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Export orders down over 10% in December

2019/01/21 21:27:39

CNA file photo

Taipei, Jan. 21 (CNA) Export orders for December fell more than 10 percent from a year earlier in December because of weakening global demand for tech gadgets and falling raw material prices, the Ministry of Economic Affairs (MOEA) said Monday.

The MOEA said an ongoing trade dispute between the United States and China also hurt Taiwanese suppliers because of its negative impact on global trade.

The total value of export orders placed with Taiwan-based companies fell 10.5 percent in December from a year earlier to US$43.38 billion, the steepest year-on-year decline since April 2016, when export orders declined 11.1 percent, MOEA data showed.

For the fourth quarter, export orders fell 2.6 percent year-on-year to US$140.05 billion, but for 2018 as a whole they rose 3.9 percent to a record US$511.82 billion, helped by a strong performance in the first half of the year, the MOEA said.

Lin Li-chen (林麗貞), director of the ministry's Department of Statistics, said global demand for smartphones was weaker than expected, hurting orders in December for information/communications devices and electronics components supplied by Taiwan-based companies.

Export orders placed with Taiwanese information/communications device suppliers during the month fell 13 percent from a year earlier to US$13.84 billion, hurt by saturation in global smartphone market, the MOEA said.

Export orders received by Taiwanese electronics component vendors fell 8 percent from a year earlier to US$11.63 billion, and also reflected a fall in orders in mining devices used for cryptocurrency transactions, the MOEA said.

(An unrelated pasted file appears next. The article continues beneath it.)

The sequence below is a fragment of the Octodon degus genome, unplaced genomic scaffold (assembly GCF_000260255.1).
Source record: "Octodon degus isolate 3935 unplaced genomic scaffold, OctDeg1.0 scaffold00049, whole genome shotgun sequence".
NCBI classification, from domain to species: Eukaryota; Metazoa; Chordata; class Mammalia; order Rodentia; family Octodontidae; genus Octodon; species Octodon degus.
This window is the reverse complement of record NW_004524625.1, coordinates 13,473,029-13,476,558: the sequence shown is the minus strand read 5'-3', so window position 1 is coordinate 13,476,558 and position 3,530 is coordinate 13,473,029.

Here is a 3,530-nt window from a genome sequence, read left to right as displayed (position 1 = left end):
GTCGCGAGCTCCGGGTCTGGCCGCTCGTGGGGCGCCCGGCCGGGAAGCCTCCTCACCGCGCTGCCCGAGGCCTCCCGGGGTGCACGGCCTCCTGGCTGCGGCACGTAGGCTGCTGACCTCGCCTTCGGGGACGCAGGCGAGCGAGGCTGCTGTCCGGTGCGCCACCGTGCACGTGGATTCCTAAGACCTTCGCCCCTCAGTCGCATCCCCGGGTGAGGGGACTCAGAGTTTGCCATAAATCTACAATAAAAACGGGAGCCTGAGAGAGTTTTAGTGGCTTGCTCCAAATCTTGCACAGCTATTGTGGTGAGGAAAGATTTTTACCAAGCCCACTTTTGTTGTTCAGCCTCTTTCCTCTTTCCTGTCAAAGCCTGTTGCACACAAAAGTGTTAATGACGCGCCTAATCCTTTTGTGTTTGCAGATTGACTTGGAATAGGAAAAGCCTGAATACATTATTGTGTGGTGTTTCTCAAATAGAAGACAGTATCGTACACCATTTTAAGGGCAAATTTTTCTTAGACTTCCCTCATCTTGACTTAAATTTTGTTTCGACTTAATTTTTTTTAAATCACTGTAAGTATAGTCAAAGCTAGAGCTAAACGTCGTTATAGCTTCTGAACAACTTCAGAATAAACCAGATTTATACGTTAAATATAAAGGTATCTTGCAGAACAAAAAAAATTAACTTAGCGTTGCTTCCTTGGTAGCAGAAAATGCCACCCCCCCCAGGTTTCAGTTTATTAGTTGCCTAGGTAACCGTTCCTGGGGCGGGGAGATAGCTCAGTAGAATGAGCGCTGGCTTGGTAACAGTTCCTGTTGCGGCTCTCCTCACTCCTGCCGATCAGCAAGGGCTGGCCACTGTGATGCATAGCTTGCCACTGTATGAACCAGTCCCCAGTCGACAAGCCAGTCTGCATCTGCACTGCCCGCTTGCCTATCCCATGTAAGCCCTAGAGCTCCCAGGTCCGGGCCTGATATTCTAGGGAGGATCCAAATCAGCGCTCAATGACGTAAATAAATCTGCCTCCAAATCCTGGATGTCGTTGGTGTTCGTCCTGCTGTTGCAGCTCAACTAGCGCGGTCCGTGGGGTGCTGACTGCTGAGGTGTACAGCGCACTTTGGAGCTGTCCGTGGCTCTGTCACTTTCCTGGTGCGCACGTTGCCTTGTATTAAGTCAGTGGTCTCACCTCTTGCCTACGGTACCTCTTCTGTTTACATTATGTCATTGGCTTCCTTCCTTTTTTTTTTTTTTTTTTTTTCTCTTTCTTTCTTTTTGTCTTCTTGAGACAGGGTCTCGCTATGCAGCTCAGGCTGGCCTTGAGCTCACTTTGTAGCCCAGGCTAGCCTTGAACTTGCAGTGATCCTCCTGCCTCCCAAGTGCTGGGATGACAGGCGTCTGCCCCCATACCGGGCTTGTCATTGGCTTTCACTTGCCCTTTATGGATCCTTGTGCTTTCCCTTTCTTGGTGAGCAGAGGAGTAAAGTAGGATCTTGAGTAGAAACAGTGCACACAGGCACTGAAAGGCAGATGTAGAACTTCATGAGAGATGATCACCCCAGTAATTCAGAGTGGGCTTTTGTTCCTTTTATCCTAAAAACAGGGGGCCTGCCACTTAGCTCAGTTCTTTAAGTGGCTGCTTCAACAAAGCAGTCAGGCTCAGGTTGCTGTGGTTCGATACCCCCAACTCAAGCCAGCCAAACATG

The optoelectronics industry also struggled, its export orders down 7.5 percent to US$2.02 billion year-on-year because of a continued decline in large-sized flat panel prices and weakening demand for medium and small-sized screens, Lin said.

It was also the only major category to see export orders decline for all of 2018, falling 8.5 percent to US$24.66 billion.

One of the biggest victims of the Washington-Beijing trade dispute in December, Lin said, was the local machinery sector, which saw a 22.5 percent decline in export orders for the month to US$1.68 billion on weaker demand from China.

A weakening global energy market sent raw material prices lower in December, causing the value of export orders in plastics and rubber products in Taiwan to drop 5.1 percent from a year earlier to US$1.97 billion.

The United States remained the biggest source of export orders to Taiwan in December, placing US$13.94 billion in orders with Taiwan-based companies, up 5.6 percent year-on-year, according to the MOEA.

But export orders from China/Hong Kong fell 10.3 percent from a year earlier to US$9.84 billion, and orders from Europe fell 28.1 percent to US$8.64 billion, the ministry said.

Orders from members of the Association of Southeast Asian Nations dropped 21.8 percent from a year earlier to US$3.52 billion in December, but exports placed by Japanese buyers were up 2.6 percent year-on-year to US$2.59 billion, the ministry added.

For the year, export orders from the U.S. and China rose 6.2 percent and were up 2.8 percent from Japan, but orders from Europe and ASEAN members were down 0.3 percent and 1.8 percent respectively.

The MOEA said at a time when the global economy is slowing down, Taiwan's export orders for January are forecast to range between US$37 billion and US$38 billion, which would be down 11.8-14.1 percent from a year earlier.

(By Tsai Peng-min and Frances Huang)
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